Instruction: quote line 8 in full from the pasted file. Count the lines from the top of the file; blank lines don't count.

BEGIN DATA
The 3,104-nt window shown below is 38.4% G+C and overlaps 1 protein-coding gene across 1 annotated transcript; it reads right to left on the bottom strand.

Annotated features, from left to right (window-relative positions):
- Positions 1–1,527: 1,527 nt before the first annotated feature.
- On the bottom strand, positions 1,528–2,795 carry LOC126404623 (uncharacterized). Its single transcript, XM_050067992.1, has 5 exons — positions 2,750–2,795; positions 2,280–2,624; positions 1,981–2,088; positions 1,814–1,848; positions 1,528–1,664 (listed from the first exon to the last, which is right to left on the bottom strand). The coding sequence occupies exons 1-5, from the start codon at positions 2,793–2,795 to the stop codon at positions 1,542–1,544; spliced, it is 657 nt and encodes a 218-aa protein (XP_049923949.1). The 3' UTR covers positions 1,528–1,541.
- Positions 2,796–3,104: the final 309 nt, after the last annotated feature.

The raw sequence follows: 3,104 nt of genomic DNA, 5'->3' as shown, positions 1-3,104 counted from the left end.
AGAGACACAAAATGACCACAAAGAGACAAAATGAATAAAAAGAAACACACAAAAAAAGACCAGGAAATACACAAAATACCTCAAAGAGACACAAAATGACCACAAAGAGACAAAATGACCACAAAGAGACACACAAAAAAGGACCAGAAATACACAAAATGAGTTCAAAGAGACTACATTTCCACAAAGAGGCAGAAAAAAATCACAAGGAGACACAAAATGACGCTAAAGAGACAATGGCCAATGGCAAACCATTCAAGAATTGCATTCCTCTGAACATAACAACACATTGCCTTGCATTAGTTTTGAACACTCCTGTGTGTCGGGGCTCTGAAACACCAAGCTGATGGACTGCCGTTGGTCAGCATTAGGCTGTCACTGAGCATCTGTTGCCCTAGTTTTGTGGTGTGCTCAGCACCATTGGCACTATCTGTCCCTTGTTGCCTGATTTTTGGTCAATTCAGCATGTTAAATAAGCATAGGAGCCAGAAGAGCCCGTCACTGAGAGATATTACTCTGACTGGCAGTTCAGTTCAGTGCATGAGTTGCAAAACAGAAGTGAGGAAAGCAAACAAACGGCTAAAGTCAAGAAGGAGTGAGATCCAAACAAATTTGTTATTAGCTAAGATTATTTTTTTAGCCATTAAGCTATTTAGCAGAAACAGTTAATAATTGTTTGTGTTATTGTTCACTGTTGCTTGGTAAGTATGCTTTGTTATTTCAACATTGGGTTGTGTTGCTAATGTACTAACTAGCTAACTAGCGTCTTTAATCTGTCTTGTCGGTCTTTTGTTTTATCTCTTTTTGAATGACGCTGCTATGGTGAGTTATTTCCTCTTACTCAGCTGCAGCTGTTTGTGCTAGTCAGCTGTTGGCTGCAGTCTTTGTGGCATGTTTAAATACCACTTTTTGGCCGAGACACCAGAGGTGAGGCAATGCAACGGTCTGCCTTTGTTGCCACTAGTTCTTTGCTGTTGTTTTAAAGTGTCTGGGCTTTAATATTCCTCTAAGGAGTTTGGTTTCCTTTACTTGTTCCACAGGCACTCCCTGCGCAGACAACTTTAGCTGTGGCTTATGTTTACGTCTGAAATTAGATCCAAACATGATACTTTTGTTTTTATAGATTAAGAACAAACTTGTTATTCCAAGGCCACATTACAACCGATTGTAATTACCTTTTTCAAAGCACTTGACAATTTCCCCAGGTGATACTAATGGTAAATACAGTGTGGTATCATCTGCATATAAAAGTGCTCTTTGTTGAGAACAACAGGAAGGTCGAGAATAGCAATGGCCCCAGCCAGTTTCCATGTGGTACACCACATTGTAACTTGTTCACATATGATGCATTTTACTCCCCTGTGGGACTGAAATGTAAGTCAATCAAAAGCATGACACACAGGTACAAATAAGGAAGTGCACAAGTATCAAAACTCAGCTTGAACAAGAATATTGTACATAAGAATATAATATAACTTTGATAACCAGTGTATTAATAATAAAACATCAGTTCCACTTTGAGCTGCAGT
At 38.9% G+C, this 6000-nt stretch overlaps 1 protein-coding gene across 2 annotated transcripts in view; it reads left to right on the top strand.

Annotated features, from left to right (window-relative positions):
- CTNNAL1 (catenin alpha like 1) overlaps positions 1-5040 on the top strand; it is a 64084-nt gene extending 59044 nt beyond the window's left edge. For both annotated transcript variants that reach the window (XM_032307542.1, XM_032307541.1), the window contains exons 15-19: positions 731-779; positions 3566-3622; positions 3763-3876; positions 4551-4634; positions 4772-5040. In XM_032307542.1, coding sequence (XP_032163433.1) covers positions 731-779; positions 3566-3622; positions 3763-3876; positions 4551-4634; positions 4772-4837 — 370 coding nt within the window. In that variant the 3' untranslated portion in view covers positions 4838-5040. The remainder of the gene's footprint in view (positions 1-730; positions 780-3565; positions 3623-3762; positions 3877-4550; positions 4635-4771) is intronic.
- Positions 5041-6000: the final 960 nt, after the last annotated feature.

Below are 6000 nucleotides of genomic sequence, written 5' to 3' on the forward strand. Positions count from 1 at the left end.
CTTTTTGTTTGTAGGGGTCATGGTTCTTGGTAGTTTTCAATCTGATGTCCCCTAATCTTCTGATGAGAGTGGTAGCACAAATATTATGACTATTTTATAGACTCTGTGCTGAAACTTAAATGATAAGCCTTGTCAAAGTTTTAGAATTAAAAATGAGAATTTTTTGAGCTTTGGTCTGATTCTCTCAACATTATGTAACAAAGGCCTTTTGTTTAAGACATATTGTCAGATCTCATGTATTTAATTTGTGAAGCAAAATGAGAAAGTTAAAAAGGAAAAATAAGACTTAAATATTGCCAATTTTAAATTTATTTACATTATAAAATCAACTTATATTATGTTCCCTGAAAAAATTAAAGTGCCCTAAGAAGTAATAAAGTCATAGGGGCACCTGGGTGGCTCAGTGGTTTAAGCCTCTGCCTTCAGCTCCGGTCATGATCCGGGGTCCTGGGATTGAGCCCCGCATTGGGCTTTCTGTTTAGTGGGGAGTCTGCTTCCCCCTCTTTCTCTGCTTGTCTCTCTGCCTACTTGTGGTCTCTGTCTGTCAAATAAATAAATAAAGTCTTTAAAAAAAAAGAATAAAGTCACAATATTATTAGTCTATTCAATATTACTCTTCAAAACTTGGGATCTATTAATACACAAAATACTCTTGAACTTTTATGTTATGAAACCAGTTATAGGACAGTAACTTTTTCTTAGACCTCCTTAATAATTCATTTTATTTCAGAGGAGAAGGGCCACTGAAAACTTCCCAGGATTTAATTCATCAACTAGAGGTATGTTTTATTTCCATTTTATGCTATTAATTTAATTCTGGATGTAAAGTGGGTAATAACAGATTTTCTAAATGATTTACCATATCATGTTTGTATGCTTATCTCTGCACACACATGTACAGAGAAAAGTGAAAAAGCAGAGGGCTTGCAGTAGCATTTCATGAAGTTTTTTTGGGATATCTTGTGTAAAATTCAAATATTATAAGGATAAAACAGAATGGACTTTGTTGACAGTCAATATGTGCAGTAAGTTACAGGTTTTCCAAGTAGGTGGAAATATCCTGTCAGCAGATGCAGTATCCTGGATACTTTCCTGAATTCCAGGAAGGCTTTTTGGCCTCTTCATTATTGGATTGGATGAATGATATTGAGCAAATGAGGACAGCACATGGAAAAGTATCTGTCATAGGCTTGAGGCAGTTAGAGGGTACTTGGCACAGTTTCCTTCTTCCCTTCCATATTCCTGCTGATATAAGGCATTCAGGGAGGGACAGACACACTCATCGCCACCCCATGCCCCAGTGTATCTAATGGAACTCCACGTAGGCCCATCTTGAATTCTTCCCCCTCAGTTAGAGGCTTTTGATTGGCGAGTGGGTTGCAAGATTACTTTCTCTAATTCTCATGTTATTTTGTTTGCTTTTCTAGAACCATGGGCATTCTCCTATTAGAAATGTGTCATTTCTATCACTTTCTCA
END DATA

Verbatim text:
At 38.9% G+C, this 6000-nt stretch overlaps 1 protein-coding gene across 2 annotated transcripts in view; it reads left to right on the top strand.